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Many Price Points for Video Cards
Buying a video card was once simple. If you wanted to play the latest games at the highest settings you needed the fastest video card, so buying was often a matter of picking between a few top-tier cards. The lesser cards were simply sold to people who didn't know better.
That's now changed. There are many games on the market that don't require an absolute cutting-edge video card. This means that buying a video card is more complex, but it also means you can buy an adequate video card without spending a small fortune. Let's try and split graphics card rankings into a few specific categories to make buying easier.
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Top-Tier Graphics Cards
Graphics cards ranked as the very best of the best are now only needed by a very select number of gamers. If you're a hardcore gamer who likes to play the least PC games at high detail settings on a monitor with 1080p resolution or higher, you should consider graphics cards ranked at the very top.
Both Nvidia and ATI offer cards in this category. Nvidia's current beast is the GTX 480, which remains the fastest single-GPU video card on the market. The dual-GPU Radeon HD 5970 is ATI's fastest current card, although it may soon be replaced by a 6970 variant, which should be slightly quicker. ATI also offers a number of single-GPU cards that rank very well, including the Radeon HD 5870 and 6870.
You should expect to pay around $200 or more for a top-tier video card. You'll also need to have a quality power supply capable of delivering 500 watts of power or more (depending on the card - ATI's Radeon HD 6870 should be fine with a 400 watt PSU, but the Nvidia GTX 480 needs 500 watts). These cards are physically large, so you'll need a nice mid-tower case.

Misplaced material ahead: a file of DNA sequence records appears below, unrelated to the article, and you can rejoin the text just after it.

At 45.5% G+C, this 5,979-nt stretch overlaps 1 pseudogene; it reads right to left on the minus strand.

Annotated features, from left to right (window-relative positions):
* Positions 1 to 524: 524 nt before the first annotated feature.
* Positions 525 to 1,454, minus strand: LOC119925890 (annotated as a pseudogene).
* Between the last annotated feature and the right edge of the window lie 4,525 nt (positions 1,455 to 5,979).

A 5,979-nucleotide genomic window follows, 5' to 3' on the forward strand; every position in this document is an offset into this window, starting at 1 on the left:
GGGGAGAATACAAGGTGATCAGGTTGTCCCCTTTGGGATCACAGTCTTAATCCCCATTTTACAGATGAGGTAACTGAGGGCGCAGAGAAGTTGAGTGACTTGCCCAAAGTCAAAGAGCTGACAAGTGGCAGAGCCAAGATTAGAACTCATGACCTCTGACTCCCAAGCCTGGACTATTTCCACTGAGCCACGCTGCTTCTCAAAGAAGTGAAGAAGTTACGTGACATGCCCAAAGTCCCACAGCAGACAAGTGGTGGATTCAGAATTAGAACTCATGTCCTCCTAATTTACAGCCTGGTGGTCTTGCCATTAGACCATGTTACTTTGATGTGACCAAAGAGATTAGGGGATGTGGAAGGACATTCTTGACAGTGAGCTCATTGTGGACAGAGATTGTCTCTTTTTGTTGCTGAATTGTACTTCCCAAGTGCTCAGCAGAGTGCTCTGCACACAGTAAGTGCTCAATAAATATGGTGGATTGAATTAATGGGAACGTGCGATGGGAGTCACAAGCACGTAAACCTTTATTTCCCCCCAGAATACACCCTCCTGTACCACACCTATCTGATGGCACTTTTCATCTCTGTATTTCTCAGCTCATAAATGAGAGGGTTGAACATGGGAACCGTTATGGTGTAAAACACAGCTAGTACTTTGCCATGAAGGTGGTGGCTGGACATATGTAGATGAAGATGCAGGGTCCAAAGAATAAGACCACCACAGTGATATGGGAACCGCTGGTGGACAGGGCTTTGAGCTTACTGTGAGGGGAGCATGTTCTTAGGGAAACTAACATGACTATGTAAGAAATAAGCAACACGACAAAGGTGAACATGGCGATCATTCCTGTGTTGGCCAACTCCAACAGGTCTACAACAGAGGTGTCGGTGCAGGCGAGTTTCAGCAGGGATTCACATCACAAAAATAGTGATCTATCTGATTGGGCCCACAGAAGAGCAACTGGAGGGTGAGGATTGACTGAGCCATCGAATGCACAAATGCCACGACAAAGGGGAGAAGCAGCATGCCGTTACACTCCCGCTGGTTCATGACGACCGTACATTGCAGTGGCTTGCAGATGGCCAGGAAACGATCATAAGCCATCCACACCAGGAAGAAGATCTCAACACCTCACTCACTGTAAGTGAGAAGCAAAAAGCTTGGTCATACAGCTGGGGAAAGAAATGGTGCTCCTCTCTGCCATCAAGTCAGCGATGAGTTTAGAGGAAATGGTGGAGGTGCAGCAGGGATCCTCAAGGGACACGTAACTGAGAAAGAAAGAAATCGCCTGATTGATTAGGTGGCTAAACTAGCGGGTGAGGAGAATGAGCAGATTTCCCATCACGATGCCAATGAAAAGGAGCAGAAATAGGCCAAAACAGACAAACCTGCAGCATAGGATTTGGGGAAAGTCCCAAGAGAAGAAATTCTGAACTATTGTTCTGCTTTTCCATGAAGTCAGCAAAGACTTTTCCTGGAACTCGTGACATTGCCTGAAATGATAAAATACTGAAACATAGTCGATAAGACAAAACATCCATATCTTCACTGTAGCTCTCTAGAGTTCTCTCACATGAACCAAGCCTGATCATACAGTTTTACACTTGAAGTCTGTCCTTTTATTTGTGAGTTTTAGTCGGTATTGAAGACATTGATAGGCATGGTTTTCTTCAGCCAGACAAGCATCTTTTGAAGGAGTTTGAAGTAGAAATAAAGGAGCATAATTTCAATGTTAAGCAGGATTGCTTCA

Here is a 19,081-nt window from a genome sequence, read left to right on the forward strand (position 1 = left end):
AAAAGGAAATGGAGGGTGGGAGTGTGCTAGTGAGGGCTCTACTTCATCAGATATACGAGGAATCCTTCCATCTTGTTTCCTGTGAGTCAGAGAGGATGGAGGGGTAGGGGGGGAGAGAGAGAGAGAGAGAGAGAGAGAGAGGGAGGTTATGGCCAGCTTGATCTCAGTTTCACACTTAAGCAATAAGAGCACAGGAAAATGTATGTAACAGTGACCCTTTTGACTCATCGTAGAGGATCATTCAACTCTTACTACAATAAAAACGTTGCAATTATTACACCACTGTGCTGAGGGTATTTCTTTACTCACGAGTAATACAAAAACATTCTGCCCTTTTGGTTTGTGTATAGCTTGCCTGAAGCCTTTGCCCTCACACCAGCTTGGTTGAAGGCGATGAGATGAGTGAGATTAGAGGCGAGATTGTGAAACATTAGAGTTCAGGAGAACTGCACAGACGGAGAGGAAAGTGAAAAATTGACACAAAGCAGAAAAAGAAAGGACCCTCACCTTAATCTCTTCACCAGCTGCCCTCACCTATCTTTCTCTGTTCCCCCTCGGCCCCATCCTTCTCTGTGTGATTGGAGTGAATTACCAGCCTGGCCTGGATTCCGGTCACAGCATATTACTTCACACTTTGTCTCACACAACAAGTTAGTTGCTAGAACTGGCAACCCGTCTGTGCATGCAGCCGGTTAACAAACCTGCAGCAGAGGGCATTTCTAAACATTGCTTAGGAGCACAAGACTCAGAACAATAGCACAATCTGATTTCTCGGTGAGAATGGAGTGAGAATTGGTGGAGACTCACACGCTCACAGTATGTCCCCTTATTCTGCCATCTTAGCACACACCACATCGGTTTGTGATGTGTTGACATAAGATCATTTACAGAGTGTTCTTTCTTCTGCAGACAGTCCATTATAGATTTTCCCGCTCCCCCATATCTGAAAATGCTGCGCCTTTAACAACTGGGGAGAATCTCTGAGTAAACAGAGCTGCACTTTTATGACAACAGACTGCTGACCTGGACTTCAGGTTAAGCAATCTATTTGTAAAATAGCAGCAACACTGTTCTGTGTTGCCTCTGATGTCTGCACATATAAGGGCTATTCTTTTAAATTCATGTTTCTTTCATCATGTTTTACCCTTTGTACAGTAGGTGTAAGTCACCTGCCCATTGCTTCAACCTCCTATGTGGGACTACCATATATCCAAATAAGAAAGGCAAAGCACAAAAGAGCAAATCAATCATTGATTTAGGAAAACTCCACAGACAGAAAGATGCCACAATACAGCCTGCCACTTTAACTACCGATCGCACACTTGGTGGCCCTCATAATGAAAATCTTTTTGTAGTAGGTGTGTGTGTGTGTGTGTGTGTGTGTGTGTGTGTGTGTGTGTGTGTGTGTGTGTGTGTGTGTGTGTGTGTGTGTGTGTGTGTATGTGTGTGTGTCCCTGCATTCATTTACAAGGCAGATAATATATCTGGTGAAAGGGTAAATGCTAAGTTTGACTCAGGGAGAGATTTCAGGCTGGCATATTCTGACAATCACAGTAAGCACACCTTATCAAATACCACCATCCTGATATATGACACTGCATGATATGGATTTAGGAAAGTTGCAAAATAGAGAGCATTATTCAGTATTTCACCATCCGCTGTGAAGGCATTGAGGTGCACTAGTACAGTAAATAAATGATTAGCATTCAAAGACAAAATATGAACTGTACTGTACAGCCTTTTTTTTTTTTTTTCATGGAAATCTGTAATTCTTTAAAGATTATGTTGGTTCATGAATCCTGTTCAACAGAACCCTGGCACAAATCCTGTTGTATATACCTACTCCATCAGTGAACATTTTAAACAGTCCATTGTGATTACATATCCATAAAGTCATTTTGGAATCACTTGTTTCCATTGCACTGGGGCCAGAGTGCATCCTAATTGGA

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Mid-Tier Graphics Cards
The middle child when it comes to graphics card rankings, mid-teir video cards are sometimes negelected when gamers purchase. That's a shame, because they're powerful but affordable options that receive constant critical praise. These video cards can play modern games at high detail settings at resolutions up to 1080p, and they can play games that are several years old (Crysis excluded, of course) at 1080p resolution and above.
Nvidia's main entry in this category is currently the GTX 460. Priced as low as $160, the GTX 460 is capable Direct X11 card that balances price and performance well. ATI's best entry into this segment is the new Radeon 6850, which can be had for as little as $180. It also provides excellent performance, as well as Eyefinity support.
These video cards are the best choice for most gamers. They require a decent power supply (350 watts or more) and can fit into an average mid-tower case as well as some micro-tower cases.
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Bottom-Tier Graphics Cards
Often looked down upon by gamers, the lowest cards in our graphics card rankings are still worth consideration. These cards are unable to play the latest games at high detail settings at resolutions beyond 1680x1050, but they're very capable of playing less demanding titles. For example, a World of Warcraft player should be very happy with one of these cards.
There are many options in this arena including the ATI Radeon 5500, 5600 and 5700 series as well as the Nvidia GTS 240 and 250. ATI cards generally have a notable advantage against Nvidia cards of similar price, but there may be some exceptions if you find an Nvidia card on sale. These video cards will fit into most systems with a tower of normal width (about eight inches) and only require a power supply of about 300 watts. Pricing is generally below $150, and many cards are available for under $100.
Although serious gamers won't be happy with these options, they're a good choice for part-time gamers who don't care about playing with detail settings cranked to max.